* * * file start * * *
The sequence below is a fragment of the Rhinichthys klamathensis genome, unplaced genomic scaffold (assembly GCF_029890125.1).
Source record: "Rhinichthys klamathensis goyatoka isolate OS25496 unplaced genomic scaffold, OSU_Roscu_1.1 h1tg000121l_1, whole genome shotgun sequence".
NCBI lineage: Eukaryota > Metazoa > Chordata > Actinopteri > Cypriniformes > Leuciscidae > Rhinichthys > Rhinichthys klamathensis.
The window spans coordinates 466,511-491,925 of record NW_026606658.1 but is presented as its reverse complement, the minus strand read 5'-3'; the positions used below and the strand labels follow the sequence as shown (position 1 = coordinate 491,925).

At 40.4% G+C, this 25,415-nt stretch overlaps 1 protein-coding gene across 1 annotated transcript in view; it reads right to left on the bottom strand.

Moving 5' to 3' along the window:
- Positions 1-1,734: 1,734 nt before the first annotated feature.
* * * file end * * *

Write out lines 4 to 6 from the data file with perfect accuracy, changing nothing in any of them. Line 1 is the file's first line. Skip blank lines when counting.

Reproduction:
The window spans coordinates 466,511-491,925 of record NW_026606658.1 but is presented as its reverse complement, the minus strand read 5'-3'; the positions used below and the strand labels follow the sequence as shown (position 1 = coordinate 491,925).

At 40.4% G+C, this 25,415-nt stretch overlaps 1 protein-coding gene across 1 annotated transcript in view; it reads right to left on the bottom strand.

Moving 5' to 3' along the window: